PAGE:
The Connection Between Chinese Parables and Biblical Proverbs

Have you heard the 2,000 year old parable of the Chinese farmer?

A Chinese farmer gets a horse, which soon runs away. The neighbor says that it is bad news, but the farmer replies, “Good news, bad news, who can say?”

The horse comes back and brings another horse with him. Good news, some might say.

The farmer gives the second horse to his son, who rides it, then is thrown and badly breaks his leg. “So sorry for your bad news,” says the concerned neighbor. “Good news, bad news, who can say?” the farmer replies.

In a week or so, the emperor’s men come and take every able-bodied young man to fight in a war. The farmer’s son is spared.  Good News, some might say.

This ancient Chinese parable illustrates that we do not have the full picture of events in our lives, but if we know G-d, we understand that Scripture promises us that something better is in store.

We don’t need to be too deeply philosophical to be shaken over the recent events of the last year. The pandemic, inflation, war in Ukraine – good news, bad news, who can say?  Only the Lord knows and has promised that all things work out for the good of those that love Him (Romans 8:28).

Jewish proverbs are like Chinese parables in that they are stories that are told by Rabbis, including Jesus. They are used to teach lessons about religion, life, and morality.

It seems we have lost sight of how Jewish Jesus’ teaching methods were. Many Rabbis were using parables to teach at that time and we know Jesus used them as well. During the time of Jesus and since, rabbis have taught using parables. The whole Talmud (oral tradition) is a compilation of parables. This connection between the Chinese people and the Jewish people and their traddition of parables is phenomenal and we can learn so much from it.

Parables have been a way for Jewish rabbis to teach for a very long time; over a thousand have been recorded. Like Chinese parables, these Jewish proverbs teach theological truths that use physical images to express theological abstractions and can lead us to a clear and simple understanding of Truth.

I am a Messianic Jewish believer that felt the tug of the L-rd towards the unreached. I decided I would go to China. My love for the Chinese people grew while I was there, but when I learned of the Back to Jerusalem movement, I knew the L-rd wanted me to be proclaiming His gospel message to the unreached people between China and Jerusalem. Let’s unite and complete the great commission. We need to accept the challenge Jesus has given us so that we can feel the exhilaration of victory.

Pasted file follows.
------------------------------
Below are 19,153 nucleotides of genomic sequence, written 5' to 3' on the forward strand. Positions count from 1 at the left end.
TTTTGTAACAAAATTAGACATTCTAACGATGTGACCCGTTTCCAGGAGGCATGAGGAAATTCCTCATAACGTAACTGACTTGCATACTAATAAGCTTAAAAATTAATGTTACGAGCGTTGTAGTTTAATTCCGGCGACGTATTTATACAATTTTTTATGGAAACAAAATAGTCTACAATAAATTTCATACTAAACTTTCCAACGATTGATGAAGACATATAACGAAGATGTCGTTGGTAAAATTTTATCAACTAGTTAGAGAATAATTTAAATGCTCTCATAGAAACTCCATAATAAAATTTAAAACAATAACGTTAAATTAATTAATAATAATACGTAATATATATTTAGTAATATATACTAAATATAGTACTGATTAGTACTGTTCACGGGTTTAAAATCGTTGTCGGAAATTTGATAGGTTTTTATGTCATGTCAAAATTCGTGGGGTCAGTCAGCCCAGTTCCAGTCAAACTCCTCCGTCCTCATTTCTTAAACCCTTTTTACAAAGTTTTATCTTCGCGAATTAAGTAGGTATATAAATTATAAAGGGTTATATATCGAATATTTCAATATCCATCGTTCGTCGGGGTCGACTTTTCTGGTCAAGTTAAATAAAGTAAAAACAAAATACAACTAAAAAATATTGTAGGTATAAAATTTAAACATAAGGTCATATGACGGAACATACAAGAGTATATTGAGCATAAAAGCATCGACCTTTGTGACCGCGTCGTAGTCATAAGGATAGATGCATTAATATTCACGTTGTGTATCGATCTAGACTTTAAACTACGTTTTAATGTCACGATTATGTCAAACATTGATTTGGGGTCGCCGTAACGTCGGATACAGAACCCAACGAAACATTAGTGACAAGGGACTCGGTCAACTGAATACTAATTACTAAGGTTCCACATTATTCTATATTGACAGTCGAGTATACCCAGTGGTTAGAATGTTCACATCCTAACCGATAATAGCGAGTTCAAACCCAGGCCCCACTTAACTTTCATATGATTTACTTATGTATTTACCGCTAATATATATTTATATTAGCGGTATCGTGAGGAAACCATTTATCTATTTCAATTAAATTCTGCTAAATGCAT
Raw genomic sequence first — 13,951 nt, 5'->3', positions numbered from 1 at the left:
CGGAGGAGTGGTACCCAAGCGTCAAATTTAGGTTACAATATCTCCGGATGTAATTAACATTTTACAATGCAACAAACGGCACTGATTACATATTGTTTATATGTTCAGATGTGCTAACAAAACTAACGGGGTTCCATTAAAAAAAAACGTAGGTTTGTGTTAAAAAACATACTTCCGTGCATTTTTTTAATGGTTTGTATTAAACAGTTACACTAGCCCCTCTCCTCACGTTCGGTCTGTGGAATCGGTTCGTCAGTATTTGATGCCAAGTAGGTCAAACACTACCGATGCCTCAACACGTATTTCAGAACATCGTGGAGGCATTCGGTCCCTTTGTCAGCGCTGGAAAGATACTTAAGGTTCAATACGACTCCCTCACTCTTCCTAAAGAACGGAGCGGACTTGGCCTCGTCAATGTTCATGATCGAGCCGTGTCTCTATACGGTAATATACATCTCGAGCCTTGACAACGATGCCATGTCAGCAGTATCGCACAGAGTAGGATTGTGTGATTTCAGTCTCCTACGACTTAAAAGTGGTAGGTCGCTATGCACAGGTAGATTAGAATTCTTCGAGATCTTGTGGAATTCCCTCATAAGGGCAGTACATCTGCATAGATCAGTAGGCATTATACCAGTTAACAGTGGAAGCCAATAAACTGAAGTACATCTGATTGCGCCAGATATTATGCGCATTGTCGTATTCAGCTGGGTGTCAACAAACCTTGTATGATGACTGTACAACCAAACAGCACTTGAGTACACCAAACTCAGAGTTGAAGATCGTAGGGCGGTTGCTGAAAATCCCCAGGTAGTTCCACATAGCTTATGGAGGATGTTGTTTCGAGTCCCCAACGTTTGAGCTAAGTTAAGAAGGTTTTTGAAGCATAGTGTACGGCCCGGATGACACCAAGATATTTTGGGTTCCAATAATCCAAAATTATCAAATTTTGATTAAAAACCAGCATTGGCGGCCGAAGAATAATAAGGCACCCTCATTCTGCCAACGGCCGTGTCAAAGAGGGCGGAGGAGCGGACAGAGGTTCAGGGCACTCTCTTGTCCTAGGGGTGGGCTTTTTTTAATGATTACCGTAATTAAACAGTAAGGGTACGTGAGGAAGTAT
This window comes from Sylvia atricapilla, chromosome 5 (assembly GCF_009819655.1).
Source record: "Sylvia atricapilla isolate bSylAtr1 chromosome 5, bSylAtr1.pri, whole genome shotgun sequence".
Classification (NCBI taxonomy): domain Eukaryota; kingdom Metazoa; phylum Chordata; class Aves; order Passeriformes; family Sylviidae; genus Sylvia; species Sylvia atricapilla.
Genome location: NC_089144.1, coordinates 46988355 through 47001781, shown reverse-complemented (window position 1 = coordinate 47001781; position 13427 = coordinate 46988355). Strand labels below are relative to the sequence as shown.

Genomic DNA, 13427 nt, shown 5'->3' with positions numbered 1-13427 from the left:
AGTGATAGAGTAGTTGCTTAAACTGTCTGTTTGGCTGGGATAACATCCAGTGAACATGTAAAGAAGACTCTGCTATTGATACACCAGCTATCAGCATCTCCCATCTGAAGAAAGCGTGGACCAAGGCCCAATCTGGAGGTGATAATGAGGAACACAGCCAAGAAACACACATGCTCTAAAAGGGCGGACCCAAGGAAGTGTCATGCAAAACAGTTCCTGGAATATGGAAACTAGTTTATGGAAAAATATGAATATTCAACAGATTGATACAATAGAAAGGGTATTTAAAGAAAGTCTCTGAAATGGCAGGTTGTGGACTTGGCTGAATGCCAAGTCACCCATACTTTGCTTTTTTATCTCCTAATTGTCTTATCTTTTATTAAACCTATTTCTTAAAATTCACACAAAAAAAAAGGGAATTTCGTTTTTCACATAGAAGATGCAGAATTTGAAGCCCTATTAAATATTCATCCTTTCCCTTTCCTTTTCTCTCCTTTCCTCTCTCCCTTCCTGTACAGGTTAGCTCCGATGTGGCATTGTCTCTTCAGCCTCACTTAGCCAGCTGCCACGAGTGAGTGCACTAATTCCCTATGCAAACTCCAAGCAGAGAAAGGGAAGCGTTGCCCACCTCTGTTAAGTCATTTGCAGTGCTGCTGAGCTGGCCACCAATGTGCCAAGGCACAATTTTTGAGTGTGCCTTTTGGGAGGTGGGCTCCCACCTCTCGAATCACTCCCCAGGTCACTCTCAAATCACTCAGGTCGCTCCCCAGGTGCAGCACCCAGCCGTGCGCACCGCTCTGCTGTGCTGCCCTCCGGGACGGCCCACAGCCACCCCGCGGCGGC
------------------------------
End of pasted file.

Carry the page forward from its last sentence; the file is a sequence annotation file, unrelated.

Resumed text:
One Comment

  1. Mary Ellen Gilvey

    Parables and Proverbs are great to read and contemplate over and theologize over. Chinese proverbs had words for wisdom. They were simple to teach someone something to learn a lesson and contemplate over it. Like Confusius says . . .Where you go, go where your heart is . . .We should feel sorrowful but not sink under its oppression.. Wisdom is a gift from God. Some people have it and some don’t. You can also do a popular contemplative thought process in Reading the Bible a passage you either select or God tells you where to go called Lectio Divina and you read the passage one or 2 times and think about what is the meaning of the passage and what is God saying to you with this passage and how does it relate to me and my life. If you do it in a group with people after everyone is silent and has read the passage then you can do a round Robin and ask each person what they got out of rhe Bible Passage and how it relates to them in their life and what is God telling them personally as they read the passage and was in deep thought about it. All hear God’s voice tell them a message that they can share with the group. Psalms are also excellent to read and everyone who reads Psalms can relate them to their own day and life and situation.


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